[caption id="attachment_6282" align="alignnone" width="625"] How to grieve and minimize the feeling of loss (Photo credit: Adobe Stock)[/caption]
By Gary M. Stern for Next Avenue
Josh Koplovitz, an attorney based in Woodstock, N.Y., communicated with his best friend Lester Fensterheim nearly every day. They first met in 1999 and connected over their love of tennis. The two played tennis together and occasionally poker, socialized with their spouses and developed a strong bond. On Aug. 1, 2017, 74-year-old Fensterheim felt a pain in his face, suffered a minor stroke and was diagnosed with a brain tumor. He died three months later on Nov. 4.
Koplovitz misses Fensterheim terribly and feels a void over his death and the loss of their friendship. “I was drawn to Lester, and he was drawn to me and the friendship developed,” Koplovitz said. Fensterheim was a “magnetic personality,” said Koplovitz., adding: “When you came into his presence, you felt an unmistakable connectivity, as if he was saying to you, ‘You are a special person.’ He taught me to be more accepting of people than I otherwise would have been. He had a basic love of humanity.”
When Fensterheim took ill, Koplovitz visited him frequently at home and provided considerable emotional support. He did everything he could to help his best friend as he started to suffer from his illness, which helped ease the pain of Fensterheim’s death. Now, Koplovitz focuses on the “the good times and the relationship we had, not that he’s gone. It makes me sad, but I’m grateful for what we had.”
Recovering from the loss of a best friend can be thorny, complicated and difficult in ways that are different than the death of a spouse or parent. The death of a best friend strikes one’s mortality, making you realize that death is unavoidable and inevitable. Moreover, there’s no accepted way to recover from the loss of a best friend, and there are few support groups or grief circles offering assistance.
“When we lose a best friend, we are losing someone who gets us, someone who is witnessing our life, so it’s a huge loss,” explained Shasta Nelson, author of Frientimacy: How to Deepen Friendship for Lifelong Health and Happiness. “Best friends offer rewards. We get positivity, empathy, joy, memories, a play partner and a conversation partner.”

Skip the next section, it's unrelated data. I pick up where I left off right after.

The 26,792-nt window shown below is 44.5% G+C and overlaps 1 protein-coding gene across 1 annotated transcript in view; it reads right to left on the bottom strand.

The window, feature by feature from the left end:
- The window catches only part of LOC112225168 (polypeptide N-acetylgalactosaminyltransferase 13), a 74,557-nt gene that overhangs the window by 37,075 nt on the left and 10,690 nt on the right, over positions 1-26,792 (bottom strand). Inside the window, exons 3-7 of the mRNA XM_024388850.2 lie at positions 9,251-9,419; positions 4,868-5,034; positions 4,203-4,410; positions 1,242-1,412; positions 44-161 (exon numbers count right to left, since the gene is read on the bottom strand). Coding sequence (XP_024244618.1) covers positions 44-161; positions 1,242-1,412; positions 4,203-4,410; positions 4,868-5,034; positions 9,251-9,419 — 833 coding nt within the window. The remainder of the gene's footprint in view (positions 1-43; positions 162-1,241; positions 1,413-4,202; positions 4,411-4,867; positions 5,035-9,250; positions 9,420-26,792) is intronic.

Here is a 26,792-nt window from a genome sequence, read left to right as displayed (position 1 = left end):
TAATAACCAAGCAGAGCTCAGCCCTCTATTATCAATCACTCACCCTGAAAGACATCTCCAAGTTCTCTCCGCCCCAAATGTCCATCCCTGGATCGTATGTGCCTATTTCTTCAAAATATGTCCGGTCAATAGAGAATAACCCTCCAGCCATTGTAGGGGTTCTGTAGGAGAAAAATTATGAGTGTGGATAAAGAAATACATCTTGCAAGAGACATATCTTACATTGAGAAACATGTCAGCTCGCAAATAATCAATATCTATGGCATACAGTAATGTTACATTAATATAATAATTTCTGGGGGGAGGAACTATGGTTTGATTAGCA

The effect of losing a best friend is “devastating,” Nelson noted. In fact, it can be harder, in some ways, than losing a spouse. “When we lose a spouse, we sit at the front row of the funeral. We get cards and are listed in the obituary,” she said. But when a person suffers the loss of a best friend, there are no sympathy cards and no validation for the loss.
Jackson Rainer, a Decatur, Ga.-based clinical psychologist and author of Life After Loss: Contemporary Grief Counseling and Therapy, said grappling with the loss of a dear friend is complicated because “there’s no place for the bereaved to put their grief. A best friend’s relationship is very personal, but different from family or a spouse.”
Moreover, there are expected ways to accept sympathy and solace for the loss of a parent or spouse, but a best friend’s death is “idiosyncratic, eccentric, contained between the two. It’s not something publicly acknowledged or understood,” Rainer said.
It takes time to deal with the grief that stems from the death of a best friend. “Grief has its own timetable. Grief isn’t quick; it’s a slow process,” Rainer added.
Nelson recommends these three tips to help minimize the loss of a best friend:
If your grief doesn’t subside, the loss can trigger depression. “You know you’re depressed when you’re numb to experience and feelings,” Rainer said.
And there’s no magical elixir to end the depression. “Put one foot in front of the other, stay in motion, say what you feel and find someone who is willing to serve as witness for your loss,” Rainer urged.
Grief comes in waves, but if the sadness turns into depression, it could be time to meet with a therapist to talk these feelings out. Talk therapy, Rainer suggested, helps a person come to grips with the depression and loss.
One trap in grappling with the loss of a close friend is the expectation that other people will acknowledge or appreciate the loss. Often, that doesn’t happen. “The relationship of a best friend is so unique that it’s hard for others to understand it,” Rainer said.
“Give yourself permission to realize what a huge loss this was,” said Nelson. Take an entire year and turn it into a grieving period, where you gradually accept what this loss means to you.
Creating rituals honoring the loss of an intimate friend can soothe the pain. Anything that reminds you of the friendship — a photo or a ring, perhaps — vivifies the friendship and may help ease the pain.
“None of your other friends can replace the friend you lost. But this loss is an invitation for you to keep deepening other friends in your life,” advised Nelson.